The purpose of drinking is to assuage thirst. At least that's what some people tell me. As the summer season starts to heat up, you'll probably find yourself reaching more frequently for the proverbial "cold one." Cabernet rules, sure, but it's not exactly what I'd call a poolside quaff. Beer is more like it, especially Weisse beer. Weisse is a dangerously thirst-quenching brew, pronounced, appropriately enough, "vice." It's made with a high percentage of wheat (Weizen in German). Once considered an obscure holdover from Bavaria, consumed mainly by Alpine yodelers in leather shorts, Weisse has now become a booming business, thanks to the continued interest in craft brews.
In Bavaria, Weissbier has commanded a 30 percent share of the market. In the States, Weisse is mainly known as wheat beer, although some brewers use German designations. I particularly like Hefeweizen, a wheat beer with a fluffy head and a cloudy appearance due to unfiltered particles of yeast (hefe) left in the finished product. Belgium's version, called wit, is the most recent wheat beer to seduce American taste buds, and is undergoing a craze of its own, fueled by the nonstop trend for Belgian brasserie foods.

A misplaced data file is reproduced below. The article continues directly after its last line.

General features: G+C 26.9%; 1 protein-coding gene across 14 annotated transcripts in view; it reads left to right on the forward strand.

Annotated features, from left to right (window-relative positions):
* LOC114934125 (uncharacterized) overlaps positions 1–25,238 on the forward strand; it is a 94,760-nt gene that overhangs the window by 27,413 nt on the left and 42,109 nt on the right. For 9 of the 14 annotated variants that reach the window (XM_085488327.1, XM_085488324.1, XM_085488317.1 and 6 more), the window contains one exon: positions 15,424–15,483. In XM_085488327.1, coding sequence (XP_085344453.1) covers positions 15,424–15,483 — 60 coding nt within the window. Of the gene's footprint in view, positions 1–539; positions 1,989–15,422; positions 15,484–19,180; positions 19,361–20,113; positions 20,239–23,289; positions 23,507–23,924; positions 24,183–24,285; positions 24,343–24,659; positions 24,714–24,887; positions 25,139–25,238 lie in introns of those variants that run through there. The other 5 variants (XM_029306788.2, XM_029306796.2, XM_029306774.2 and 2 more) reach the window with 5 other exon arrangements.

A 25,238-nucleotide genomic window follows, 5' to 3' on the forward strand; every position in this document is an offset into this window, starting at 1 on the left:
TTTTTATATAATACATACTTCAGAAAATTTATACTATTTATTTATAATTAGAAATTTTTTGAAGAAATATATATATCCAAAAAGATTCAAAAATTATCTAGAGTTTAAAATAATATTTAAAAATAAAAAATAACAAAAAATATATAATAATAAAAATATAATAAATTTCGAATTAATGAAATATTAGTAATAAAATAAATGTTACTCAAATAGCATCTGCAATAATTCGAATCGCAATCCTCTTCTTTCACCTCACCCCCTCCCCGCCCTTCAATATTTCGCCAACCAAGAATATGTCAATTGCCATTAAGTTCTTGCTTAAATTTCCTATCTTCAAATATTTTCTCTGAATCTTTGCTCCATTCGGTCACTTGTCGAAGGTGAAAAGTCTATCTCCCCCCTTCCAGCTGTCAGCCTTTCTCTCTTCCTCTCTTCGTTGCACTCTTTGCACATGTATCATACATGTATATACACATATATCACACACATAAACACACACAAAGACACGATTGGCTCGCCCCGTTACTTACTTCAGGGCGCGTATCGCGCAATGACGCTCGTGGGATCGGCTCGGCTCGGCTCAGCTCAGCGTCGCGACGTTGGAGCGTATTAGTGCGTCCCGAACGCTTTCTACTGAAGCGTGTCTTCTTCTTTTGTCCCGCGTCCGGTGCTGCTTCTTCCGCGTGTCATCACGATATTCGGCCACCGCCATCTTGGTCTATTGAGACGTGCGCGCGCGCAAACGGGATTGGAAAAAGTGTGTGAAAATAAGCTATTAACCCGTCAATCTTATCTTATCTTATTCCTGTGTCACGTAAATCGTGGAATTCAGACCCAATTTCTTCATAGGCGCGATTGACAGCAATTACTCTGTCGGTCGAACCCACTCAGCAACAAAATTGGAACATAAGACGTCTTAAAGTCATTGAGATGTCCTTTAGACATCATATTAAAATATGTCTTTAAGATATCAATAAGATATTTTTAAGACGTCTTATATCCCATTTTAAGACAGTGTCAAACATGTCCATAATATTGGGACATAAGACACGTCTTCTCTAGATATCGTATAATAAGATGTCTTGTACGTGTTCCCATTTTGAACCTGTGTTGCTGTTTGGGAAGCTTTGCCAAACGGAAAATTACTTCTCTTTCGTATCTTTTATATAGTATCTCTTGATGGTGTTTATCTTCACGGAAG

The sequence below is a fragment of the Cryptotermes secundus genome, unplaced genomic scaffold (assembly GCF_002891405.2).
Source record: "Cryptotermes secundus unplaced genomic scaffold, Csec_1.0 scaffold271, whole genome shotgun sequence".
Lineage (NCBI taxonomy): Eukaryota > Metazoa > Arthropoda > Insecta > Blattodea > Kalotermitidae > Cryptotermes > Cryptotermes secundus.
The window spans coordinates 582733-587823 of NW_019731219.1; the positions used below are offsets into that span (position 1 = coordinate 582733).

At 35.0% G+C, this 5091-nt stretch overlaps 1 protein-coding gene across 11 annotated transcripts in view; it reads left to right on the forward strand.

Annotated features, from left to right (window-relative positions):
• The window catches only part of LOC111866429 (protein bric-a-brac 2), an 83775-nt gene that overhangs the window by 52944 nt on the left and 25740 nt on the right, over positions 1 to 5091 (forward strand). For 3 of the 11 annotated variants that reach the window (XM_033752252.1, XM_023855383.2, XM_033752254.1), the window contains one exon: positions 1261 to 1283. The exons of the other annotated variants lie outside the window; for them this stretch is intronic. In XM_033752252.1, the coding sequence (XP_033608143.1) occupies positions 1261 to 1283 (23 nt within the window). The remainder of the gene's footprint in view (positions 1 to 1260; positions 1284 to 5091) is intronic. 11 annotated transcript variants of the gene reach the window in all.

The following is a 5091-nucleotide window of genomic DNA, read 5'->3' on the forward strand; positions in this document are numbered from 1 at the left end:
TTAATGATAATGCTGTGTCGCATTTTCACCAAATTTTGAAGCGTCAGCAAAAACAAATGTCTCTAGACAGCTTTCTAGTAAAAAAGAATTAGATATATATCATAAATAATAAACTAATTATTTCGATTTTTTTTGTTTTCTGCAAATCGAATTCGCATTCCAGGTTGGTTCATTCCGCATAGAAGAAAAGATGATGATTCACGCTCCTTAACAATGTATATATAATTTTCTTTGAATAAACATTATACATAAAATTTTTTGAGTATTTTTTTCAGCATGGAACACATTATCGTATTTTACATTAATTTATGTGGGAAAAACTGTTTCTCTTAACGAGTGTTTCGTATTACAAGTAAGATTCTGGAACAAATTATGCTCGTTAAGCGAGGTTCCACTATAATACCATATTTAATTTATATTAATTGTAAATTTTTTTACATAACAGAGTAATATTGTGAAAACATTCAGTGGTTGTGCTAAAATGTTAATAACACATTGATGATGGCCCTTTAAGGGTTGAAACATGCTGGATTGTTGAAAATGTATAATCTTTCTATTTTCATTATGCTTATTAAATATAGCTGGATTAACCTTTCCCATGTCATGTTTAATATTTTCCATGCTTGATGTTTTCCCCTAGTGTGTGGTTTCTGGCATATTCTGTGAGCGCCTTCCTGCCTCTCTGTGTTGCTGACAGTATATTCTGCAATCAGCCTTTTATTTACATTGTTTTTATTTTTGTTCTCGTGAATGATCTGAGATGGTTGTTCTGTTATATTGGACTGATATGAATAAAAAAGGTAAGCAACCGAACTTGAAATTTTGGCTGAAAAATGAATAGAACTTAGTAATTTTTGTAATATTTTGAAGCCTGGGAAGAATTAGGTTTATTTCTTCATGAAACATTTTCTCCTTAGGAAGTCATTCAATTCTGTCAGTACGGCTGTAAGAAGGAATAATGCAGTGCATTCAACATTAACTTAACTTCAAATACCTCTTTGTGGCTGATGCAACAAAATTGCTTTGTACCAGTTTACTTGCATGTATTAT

Wheat-based brews are summery and refreshing, with tropical fruity flavors. Serve them - in a glass, please - with a slice of lemon for a little extra pucker. Here are three of my favorites, Weisse-guy that I am.
MICHELOB HEFEWEIZEN ($7 per six-pack)
When the American craft-brew movement really took off in the 1980s, the large corporate breweries were left holding their pull-tabs, wondering where a significant chunk of their market had disappeared to. It took a while, but they finally wised up - or should I say Weisse-ed up? Craft-brews have become such a hot commodity that the big guys are now in the game, too. Even if you live in a town without a corner brewpub, you can get interesting beers at your local supermarket.